Baseball players go bald for cancer cause
BLACKSBURG — A giant pile of hair sat on the floor of the Virginia Tech Baseball Development Center on Monday night.
For most people, this likely wouldn’t be the most appealing of sights, but for the members of the Hokies baseball program, it signified another year of rallying for one of their most beloved teammates and their support of a cause much larger than themselves.
Thirty-five players, the coaching staff and a handful of community members made up the 51 people who shaved their heads as a part of the team’s third-annual Shave for the Brave, a fundraising effort that raised more than $34,500 for the St. Baldrick’s Foundation in honor of their adopted teammate, 12-year-old Levi Brown.
Levi, who was diagnosed with medulloblastoma, a highly malignant primary brain tumor, in 2004, officially joined the Hokies in 2008 as a part of the Friends of Jaclyn Foundation, Levi’s mother Melina Brown said.
When the team heard that Brown shaved her head as a part of the 46 Mommas Shave for the Brave campaign in 2010, she said they were quick to join in the effort and began raising pledges for their own haircuts.
Brown said the players raised $500 the first year, $5,000 the next, and this year they set the goal of raising $25,000. Between Sunday night and Monday, they raised about $7,000 more, pushing their total toward $35,000.
“Amazing, I love these kids,” Brown said.
The effort was held in conjunction with the team’s 19 Ways program, which challenges each player to find 19 ways to make a difference throughout the academic year. The number 19, which head baseball coach Pete Hughes also wears, is in honor of Hughes’ late mother, Alice Hughes.
In order to accomplish this feat, the individuals participating reached out to family, friends and anyone who would listen via social media channels for pledges.
The group also had a few non-attached donations, such as the one from head football coach Frank Beamer, who Hughes said via Twitter on Monday afternoon donated $1,919.19 to the cause in honor of the 19 Ways program.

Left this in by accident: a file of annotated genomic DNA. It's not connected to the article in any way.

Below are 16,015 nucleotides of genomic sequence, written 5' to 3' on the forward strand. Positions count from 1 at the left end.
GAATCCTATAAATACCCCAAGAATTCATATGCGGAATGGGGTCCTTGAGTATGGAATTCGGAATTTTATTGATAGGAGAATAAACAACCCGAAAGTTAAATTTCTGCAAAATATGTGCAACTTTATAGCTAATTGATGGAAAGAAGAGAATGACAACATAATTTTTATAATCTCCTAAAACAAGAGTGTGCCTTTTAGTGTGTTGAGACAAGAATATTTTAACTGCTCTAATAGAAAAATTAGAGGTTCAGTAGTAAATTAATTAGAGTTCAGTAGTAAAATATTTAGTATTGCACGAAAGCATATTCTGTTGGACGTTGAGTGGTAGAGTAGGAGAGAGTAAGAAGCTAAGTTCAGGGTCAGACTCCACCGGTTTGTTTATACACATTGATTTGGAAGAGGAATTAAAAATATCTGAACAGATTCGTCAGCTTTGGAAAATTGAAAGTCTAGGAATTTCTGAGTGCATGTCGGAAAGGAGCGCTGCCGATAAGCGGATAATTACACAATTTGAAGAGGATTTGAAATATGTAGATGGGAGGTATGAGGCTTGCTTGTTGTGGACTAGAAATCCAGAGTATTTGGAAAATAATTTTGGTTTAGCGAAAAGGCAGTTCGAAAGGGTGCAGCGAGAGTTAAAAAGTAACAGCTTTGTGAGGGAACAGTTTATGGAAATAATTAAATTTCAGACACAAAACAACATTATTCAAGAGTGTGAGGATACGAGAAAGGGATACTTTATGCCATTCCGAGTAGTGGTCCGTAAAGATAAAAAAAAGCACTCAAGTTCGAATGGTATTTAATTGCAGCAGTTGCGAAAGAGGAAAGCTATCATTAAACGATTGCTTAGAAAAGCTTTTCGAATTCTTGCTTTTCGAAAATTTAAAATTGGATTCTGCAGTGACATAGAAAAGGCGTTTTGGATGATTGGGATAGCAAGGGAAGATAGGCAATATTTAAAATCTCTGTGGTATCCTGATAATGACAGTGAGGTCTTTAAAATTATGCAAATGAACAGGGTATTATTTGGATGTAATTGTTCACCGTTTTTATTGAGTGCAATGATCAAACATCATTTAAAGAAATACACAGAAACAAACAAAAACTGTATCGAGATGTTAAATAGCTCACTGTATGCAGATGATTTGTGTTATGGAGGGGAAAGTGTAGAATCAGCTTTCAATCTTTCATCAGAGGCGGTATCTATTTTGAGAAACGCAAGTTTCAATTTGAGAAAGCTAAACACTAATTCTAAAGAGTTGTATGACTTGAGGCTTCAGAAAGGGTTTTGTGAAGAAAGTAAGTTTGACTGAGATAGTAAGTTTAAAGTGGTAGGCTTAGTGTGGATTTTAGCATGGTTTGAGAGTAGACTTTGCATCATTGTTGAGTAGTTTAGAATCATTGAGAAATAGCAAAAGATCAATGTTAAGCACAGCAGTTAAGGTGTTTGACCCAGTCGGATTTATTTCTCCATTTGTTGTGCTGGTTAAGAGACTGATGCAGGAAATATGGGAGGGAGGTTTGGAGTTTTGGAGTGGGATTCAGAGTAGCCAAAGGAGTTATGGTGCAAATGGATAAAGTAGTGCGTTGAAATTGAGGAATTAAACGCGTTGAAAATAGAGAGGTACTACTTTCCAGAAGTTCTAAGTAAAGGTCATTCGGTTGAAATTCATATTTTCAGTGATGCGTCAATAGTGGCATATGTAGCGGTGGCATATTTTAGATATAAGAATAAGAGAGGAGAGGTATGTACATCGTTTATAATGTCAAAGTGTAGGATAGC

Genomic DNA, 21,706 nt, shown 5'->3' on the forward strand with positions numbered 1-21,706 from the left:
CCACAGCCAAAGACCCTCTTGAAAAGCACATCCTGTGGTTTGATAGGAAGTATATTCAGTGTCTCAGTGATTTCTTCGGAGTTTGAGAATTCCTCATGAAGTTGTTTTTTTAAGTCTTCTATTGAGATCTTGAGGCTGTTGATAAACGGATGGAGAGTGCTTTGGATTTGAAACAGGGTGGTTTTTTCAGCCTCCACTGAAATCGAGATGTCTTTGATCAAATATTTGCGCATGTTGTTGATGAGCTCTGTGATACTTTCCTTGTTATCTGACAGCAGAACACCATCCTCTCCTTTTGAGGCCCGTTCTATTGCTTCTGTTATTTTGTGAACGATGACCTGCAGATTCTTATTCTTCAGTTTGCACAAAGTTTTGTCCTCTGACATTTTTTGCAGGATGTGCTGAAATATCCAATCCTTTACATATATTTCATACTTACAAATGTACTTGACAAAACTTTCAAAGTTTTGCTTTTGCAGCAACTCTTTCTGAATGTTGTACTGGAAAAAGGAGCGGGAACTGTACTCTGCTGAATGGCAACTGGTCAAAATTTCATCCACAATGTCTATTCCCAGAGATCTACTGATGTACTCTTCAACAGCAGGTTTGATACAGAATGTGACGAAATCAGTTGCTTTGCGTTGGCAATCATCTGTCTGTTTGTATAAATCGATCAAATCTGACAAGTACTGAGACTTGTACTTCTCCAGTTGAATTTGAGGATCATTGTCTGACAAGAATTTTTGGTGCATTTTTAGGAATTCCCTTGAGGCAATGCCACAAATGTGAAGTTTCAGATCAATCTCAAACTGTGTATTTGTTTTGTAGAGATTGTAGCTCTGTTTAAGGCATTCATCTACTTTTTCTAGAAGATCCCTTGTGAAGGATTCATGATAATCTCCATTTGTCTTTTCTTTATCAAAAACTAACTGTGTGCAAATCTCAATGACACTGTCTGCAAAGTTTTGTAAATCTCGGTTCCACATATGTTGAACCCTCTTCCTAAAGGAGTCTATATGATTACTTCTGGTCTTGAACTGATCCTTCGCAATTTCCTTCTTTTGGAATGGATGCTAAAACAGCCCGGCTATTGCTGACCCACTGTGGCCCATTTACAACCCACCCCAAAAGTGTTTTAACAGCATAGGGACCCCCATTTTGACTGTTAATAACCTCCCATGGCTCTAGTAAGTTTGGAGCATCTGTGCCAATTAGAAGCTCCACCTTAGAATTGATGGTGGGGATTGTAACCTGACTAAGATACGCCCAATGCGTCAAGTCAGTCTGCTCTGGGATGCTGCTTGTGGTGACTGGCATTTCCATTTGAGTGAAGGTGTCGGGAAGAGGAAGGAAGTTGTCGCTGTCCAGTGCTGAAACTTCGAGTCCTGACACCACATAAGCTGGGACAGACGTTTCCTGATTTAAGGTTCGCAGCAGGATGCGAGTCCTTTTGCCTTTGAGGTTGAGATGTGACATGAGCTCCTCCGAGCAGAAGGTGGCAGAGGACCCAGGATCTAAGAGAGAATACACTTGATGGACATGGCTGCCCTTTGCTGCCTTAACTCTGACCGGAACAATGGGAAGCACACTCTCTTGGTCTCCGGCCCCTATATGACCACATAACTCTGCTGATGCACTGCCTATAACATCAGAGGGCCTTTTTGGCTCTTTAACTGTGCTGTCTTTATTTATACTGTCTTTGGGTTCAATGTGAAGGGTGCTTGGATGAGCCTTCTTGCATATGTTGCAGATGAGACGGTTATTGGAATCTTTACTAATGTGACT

While excited to be donating such a large sum of money to the St. Baldrick’s Foundation, Brown said she was also proud of the awareness the players were bringing to the cause.
“Our kids need awareness,” she said. “One in 330 kids is diagnosed with cancer, and out of those, one in five die.”
Brown said the foundation is largely considered the leader in the fight against childhood cancer and that 100 percent of the money they raise goes directly to that fight.
Shining the light on the issue of childhood cancer is something senior pitcher Joe Mantiply has become accustomed to during his tenure with the Hokies. Monday marked the third occasion Mantiply has had his head buzzed for his 12-year-old teammate, and he couldn’t have seemed happier for round three.
“You know, Levi’s been around since I was a freshman, so he’s almost like become a little brother in some ways,” Mantiply said.
He hoped such efforts showed children such as Levi that they are not alone and that he and his teammates wanted to do whatever they could to help one day find a cure.
It seemed Levi, who is now cancer free, was enjoying his bond with the team as he grinned ear to ear and said he really liked the players. He admitted that for now he doesn’t have a specific position on the team. He just considers himself more of an all-around player for the squad.
While that team bond has helped Levi and raised money, Hughes said his favorite part of the event was seeing how it impacts his players.
“These guys, they love Levi, … and they understood what he’s gone through,” Hughes said. “For them to tie themselves and their energy for such an important cause … tells you they’re more than just Division I jocks, they care about bigger issues in this world.”
With that concern for the big picture in mind, one might easily see how a pile of old hair could be viewed as a spectacular sight.
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